# ​​​Accuracy: Diagnostic Sensitivity and Specificity

The following calculations are used to communicate to end users the accuracy of a qualitative test method. Qualitative test methods are those that give a positive or negative diagnosis, regardless of whether the assay produces results with numerical values.

## Definitions of Performance Characteristics

KEY

TP = True Positive
FP = False Positive
TN = True Negative
FN = False Negative

Diagnostic Sensitivity

Percentage of positive samples correctly identified in an experiment with known positive controls; used to assess risk of false negative results.

#### TP / (TP + FN)

Diagnostic Specificity

Percentage of negative samples correctly identified in an experiment with known negative controls; used to assess risk of false positive results.

#### TN / (TN + FP)

Global Accuracy

Percentage of all correct diagnoses in an experiment; accounts for both false positive and false negative results

## Calculati​ng Performance Characteristics of a Single Test

Data Input

Total number of samples in experiment = ____ (number entered would be used to generate rows in table below)

## Reporting and Interpreting Results

Results are reported as percentages. A percentage greater than 50% indicates that the test is a better predictor of sample diagnosis than ​random chance.

Where possible, it is recommended to design a validation experiment to include the test method under study and a standard method. In this way the accuracy values can be compared between tests to describe how they differ. These differences can be used to inform their intended use and/or place in a larger diagnostic protocol.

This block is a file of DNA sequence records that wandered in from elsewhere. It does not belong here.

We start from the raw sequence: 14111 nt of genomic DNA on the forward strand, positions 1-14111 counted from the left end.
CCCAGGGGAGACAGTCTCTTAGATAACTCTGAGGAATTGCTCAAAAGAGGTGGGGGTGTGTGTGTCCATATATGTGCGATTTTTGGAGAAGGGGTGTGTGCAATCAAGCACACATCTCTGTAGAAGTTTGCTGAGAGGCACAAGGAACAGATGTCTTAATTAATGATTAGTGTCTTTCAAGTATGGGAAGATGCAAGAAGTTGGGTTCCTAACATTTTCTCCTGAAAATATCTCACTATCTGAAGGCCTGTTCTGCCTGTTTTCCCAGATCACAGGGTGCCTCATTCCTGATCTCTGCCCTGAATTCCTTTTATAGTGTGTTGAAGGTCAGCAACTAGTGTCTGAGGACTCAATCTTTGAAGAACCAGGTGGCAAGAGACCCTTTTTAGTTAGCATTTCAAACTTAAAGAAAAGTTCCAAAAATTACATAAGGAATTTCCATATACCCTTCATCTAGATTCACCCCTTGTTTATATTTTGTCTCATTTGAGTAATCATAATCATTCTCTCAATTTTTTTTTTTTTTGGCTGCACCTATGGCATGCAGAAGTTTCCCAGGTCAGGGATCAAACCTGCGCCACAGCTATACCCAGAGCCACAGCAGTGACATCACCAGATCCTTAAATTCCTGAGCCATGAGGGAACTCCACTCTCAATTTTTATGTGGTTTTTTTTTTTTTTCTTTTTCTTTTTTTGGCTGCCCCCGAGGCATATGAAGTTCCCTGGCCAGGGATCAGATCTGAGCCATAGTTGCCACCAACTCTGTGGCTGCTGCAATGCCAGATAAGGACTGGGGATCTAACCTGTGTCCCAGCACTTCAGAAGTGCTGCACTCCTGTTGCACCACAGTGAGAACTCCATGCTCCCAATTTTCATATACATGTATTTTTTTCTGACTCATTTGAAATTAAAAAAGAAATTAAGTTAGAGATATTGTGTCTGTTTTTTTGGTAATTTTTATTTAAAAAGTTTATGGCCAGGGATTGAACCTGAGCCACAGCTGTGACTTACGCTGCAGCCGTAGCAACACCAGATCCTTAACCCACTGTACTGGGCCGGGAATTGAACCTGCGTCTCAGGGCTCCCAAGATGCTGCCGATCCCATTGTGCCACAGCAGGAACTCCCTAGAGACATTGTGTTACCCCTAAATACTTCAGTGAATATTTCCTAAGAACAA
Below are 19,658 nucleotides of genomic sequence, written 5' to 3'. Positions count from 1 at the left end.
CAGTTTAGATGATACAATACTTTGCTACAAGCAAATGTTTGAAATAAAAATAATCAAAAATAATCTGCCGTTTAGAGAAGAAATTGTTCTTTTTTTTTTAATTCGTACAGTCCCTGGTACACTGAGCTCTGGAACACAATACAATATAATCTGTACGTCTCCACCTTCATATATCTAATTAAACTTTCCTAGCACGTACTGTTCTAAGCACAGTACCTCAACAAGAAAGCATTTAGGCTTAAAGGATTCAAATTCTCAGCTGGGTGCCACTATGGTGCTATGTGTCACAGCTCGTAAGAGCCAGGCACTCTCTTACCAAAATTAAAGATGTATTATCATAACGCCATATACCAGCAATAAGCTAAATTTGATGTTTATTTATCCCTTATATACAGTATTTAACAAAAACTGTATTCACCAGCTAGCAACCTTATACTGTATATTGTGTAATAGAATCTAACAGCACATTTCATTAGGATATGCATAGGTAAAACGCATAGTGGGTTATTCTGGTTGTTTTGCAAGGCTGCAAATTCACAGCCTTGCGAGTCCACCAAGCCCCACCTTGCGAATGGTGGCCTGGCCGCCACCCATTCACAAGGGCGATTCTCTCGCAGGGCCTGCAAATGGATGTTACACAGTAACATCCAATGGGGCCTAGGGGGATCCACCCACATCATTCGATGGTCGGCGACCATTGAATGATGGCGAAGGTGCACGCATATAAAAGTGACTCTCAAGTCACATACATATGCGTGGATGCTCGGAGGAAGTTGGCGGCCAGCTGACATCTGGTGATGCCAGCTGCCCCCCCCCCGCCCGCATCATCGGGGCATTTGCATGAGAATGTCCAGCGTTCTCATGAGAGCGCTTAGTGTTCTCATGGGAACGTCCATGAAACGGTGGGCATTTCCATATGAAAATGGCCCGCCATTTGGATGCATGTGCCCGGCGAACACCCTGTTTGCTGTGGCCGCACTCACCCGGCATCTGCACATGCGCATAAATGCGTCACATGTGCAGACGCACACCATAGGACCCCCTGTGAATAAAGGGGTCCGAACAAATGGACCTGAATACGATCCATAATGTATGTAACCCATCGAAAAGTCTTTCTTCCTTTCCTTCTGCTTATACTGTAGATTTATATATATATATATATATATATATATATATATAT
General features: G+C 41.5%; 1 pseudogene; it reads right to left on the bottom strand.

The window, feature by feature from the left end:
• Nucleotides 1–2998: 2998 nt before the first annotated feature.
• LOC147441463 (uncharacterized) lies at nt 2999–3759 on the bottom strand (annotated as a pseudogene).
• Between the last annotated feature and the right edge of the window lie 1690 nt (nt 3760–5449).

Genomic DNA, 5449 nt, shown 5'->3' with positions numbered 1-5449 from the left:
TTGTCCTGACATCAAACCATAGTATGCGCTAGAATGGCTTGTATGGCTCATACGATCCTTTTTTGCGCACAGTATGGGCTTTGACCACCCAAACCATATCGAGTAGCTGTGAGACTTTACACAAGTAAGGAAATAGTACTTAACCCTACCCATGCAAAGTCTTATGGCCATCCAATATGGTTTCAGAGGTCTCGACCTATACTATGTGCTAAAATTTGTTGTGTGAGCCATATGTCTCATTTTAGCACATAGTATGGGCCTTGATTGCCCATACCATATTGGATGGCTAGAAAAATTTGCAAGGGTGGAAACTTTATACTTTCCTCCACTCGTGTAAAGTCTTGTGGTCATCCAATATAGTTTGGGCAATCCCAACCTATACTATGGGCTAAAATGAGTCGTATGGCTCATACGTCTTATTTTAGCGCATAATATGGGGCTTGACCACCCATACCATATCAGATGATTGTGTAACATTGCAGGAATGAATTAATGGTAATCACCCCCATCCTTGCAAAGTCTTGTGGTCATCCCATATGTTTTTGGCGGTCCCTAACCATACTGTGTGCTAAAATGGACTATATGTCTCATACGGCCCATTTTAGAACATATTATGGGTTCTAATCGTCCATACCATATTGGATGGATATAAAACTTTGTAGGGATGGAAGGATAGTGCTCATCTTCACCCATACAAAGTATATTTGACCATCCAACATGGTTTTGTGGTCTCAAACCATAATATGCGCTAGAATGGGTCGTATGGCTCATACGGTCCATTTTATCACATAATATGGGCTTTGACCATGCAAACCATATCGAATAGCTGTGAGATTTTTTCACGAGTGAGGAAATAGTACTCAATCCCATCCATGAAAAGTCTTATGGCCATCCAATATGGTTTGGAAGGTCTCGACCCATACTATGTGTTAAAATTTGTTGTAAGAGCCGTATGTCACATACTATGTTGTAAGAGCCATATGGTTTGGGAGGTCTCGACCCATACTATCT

Example:

• Test method A has a Diagnostic Sensitivity of 85% and a Diagnostic Specificity of 95%.
• Test method B has Diagnostic Sensitivity of 95% and a Diagnostic Specificity of 85%.

Test B is less specific (greater risk false positive) but more sensitive (low risk false negative) compared to Test A.
Test B could be used as a screening tool and Test A used as the confirmatory method in a diagnostic protocol.

## Comparing Performance Characteristics of Multiple Tests

The diagnostic sensitivities and specificities of two tests can be compared graphically using Receiving Operator Characteristic (ROC) curves. A ROC curve plots diagnostic sensitivity by the false positive rate (1 – diagnostic specificity).

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• A curve that is shifted right has a higher false positive rate.
• A curve with a lower maximum amplitude is less sensitive.
• A curve that is a diagonal line would represent a test whose accuracy is the same as random chance.

The area under the ROC Curve (AUROCC or concordance statistic) also informs a user about a test’s accuracy. The AUROCC value gives an estimation of the likelihood that a test method will give a correct diagnosis.

• If the AUROCC is 1, the test is a perfect predictive tool of infected status.
• If the AUROCC is 0.5 or less, the test has no predictive power.

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